Jump to content

Recommended Posts

I found on facebook a photo album of a beautiful Portuguese fishing boats at the 1:16 scale. I join some of the photos founded on this album.

My question: do you know which techniques were used to obtain this result ?

For those who are interested, you can consult the complete album at the following address :

https://www.facebook.com/pg/Shipmodels.ua/photos/?tab=album&album_id=571832076319604

The team that build this model is an Ukrainian company.

 

Portuguese_barge_1.jpg

Portuguese_barge_5.jpg

Portuguese_barge_2.jpg

Portuguese_barge_3.jpg

Portuguese_barge_4.jpg

Link to post
Share on other sites

Very interesting model and convincing weathering.  I'm honestly not sure what was done, here, but if I had to guess, I would say that the first step would be to seal the wood with either lacquer or shellac - whichever would be more compatible with the series of semi-opaque washes that would be hand-applied over the seal coat.  I would guess that each layer of wash gets sealed under a fresh mist coat of clear sealer.  Whatever they did - even managing to represent the iron staining of the fasteners - they did a superlative job.

Link to post
Share on other sites

From some of the Russian modelers that have posted here (and from some other countries) they seem all use a bitumen compound.  Apply and wipe off if I remember correctly.   You might do a search here on MSW for "bitumen" and see what turns up.

Edited by mtaylor
Link to post
Share on other sites

Not sure 'bitumen', whatever it really is, is a good solution. I know some of the Russians use it, but there are more easily obtainable paints.

 

It appears, as if indeed various washes of paint were used and some wiped off after application. I would think they were oil-washes, but this technique requires a lot of time, because the oils have to 'dry' (oxidise). No intermediate sealers are needed on properly dried oils. A semi-gloss varnish seems to have been used over everything to blend it in.

 

Using acrylics is faster, as they dry within minutes, so you can apply the next wash fast without disturbing the previous one. One can actully apply oil-washes on acrylics as well. They will deepen the colours. The same happens, when you apply a clear acrylic varnish over matt acrylic paints.

 

Very nice 'muleta' indeed, the model shown above.

Link to post
Share on other sites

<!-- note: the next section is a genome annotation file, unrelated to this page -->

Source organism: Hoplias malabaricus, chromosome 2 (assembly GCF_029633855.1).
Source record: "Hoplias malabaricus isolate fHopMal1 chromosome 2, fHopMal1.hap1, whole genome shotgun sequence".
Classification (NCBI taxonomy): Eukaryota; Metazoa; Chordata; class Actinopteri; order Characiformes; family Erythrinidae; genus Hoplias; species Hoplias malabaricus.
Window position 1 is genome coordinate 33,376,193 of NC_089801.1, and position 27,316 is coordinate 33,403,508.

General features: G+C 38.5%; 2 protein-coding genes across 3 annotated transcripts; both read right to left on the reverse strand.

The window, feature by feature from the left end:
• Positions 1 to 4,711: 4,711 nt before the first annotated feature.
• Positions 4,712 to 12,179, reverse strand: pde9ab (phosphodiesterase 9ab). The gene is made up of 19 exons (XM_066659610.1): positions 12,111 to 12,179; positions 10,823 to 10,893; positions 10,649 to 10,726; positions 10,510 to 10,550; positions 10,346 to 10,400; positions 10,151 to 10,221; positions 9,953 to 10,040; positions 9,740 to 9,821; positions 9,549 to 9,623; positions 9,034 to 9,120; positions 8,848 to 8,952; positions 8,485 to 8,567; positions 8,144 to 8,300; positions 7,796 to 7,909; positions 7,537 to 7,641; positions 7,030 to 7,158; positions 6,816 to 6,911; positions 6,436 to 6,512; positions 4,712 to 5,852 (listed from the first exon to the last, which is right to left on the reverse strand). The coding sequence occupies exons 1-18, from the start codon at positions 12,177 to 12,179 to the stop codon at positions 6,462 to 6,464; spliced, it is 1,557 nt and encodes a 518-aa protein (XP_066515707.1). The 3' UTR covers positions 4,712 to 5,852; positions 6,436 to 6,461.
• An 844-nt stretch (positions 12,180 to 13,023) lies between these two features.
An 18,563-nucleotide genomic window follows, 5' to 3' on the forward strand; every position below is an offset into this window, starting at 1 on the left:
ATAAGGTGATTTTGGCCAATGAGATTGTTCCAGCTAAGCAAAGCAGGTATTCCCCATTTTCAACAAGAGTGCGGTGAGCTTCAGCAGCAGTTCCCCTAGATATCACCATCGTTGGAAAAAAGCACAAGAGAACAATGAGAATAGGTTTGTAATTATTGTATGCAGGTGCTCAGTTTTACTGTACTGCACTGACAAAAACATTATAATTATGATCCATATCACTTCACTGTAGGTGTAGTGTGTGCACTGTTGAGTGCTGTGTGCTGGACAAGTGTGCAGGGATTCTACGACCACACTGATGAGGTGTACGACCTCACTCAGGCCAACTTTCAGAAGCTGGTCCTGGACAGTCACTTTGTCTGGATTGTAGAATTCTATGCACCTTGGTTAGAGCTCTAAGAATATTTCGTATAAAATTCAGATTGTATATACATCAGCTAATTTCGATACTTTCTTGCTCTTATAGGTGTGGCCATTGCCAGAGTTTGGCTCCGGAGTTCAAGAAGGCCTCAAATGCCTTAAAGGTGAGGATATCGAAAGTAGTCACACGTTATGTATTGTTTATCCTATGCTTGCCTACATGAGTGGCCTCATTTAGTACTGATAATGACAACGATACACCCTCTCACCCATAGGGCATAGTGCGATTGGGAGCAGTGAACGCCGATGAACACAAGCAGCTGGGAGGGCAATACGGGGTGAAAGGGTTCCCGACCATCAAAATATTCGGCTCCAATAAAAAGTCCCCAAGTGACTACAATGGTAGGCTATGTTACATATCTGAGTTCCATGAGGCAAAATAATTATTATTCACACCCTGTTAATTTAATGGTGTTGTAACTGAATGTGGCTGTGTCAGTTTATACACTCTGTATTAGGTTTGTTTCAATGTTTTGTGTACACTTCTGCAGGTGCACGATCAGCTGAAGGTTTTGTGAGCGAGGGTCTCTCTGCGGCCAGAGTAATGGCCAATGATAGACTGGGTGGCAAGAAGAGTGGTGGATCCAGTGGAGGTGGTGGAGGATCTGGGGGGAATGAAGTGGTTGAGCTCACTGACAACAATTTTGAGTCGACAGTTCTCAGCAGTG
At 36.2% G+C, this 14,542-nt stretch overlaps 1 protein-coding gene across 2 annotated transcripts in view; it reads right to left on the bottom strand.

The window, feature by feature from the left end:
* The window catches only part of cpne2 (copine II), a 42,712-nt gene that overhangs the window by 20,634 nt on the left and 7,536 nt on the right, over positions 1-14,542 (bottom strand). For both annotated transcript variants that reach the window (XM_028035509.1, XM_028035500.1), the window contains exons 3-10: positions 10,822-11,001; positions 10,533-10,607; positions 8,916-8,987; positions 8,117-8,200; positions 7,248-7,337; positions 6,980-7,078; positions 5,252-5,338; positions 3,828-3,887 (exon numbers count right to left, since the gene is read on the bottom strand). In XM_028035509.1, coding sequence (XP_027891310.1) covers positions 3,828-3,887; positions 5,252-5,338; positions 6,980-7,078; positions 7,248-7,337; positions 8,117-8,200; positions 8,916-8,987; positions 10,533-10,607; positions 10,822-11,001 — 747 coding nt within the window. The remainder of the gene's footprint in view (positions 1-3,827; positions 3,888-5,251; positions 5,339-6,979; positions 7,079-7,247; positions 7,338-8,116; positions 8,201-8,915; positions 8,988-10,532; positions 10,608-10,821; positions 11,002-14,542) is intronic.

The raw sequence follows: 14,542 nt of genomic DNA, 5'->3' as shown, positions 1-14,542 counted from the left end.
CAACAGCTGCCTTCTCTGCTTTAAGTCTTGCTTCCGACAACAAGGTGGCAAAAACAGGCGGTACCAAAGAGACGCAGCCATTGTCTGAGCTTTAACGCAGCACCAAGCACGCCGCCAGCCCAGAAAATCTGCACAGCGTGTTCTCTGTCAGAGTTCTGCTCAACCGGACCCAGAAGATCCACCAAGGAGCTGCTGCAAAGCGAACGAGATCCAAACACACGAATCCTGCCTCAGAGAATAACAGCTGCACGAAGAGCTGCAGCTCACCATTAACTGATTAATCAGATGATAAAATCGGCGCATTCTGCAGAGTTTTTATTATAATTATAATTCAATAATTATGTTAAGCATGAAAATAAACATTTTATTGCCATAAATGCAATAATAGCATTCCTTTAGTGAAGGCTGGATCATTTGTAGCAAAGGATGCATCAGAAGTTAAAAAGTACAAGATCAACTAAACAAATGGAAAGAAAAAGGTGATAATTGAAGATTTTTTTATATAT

judaic bitumen is liquid and acts more like a stain, not like the normal bitument, normal bitumen is the one that can give problems on the long term

 

judaic bitument is used on all kinds of materials to give a antique patina

 

here you can see a couple of links on it beeing used on wood

https://www.youtube.com/watch?v=6xJVSJAU9ug

https://www.youtube.com/watch?v=Yrf-5FsInLg

 

Sorry for beeing in portuguese/brasilian but in english i didn't find any good videos

 

Also keep in mind that depending on the brand/dilution the stain ranges from yelowish-brown-black

 

There are also recipes to make your own, i've never tried any, because i have easy access localy

 

this does look like it had some judaic bitumen used, but also looks like it had work with pigments done over it

 

You can also mix it with wax and work with the stained wax, there's some areas that really look like they had technique used

Edited by LFNokia
Link to post
Share on other sites
  • 1 year later...

This is a stunningly beautiful model. The weathering and craftsmanship on such an interesting small boat is phenomenal. I am very much drawn to small, working boats like these and I aspire to learn to do some realistic weathering. Thanks for posting this.

 

Bob

Link to post
Share on other sites

Well I'm going to gush over this model some more after going to the Facebook link in the first post of this topic and viewing the photos of this model in full size. It's simply incredible! Perfect in every detail and the finish is unbelievably beautiful. I think this is one of the most amazing ship models I've ever seen. Do yourself a favor and go to the Facebook link at feast your eyes on her. Congratulations to whoever built it!

 

Bob

Link to post
Share on other sites
  • 3 months later...

I have many many years at wooden model building/construction in HO gauge model railroading and I've tried most everything. I've never built a wooden boat before but I used Floquil Stains and Paints to do all my wood weathering jobs. Most all my work looked very much like the model above. Not to be bragging but at age 72 I have a lot of modeling experience over the years and Floquil was my answer.

As mentioned above there is a lot of dry brushing, applying and than wiping off to get that type of appearance. It's very time consuming but as you can see it turns out 'perfectly'.

Unfortunately, Floquil is no longer be manufactured and I'd personally like to know what else I can use?

Although, Floquil can still be purchased on ebay for a price.

Hope this helps...

Link to post
Share on other sites
  • 2 months later...
On 6/16/2020 at 12:47 PM, thegrindre said:

As mentioned above there is a lot of dry brushing, applying and than wiping off to get that type of appearance. It's very time consuming but as you can see it turns out 'perfectly'.

It would be great if you would make a build log of the Billing Boats African Queen, Rick. Will you be weathering it too?

Link to post
Share on other sites

Join the conversation

You can post now and register later. If you have an account, sign in now to post with your account.

Guest
Reply to this topic...

×   Pasted as rich text.   Paste as plain text instead

  Only 75 emoji are allowed.

×   Your link has been automatically embedded.   Display as a link instead

×   Your previous content has been restored.   Clear editor

×   You cannot paste images directly. Upload or insert images from URL.

  • Recently Browsing   0 members

    No registered users viewing this page.

×
×
  • Create New...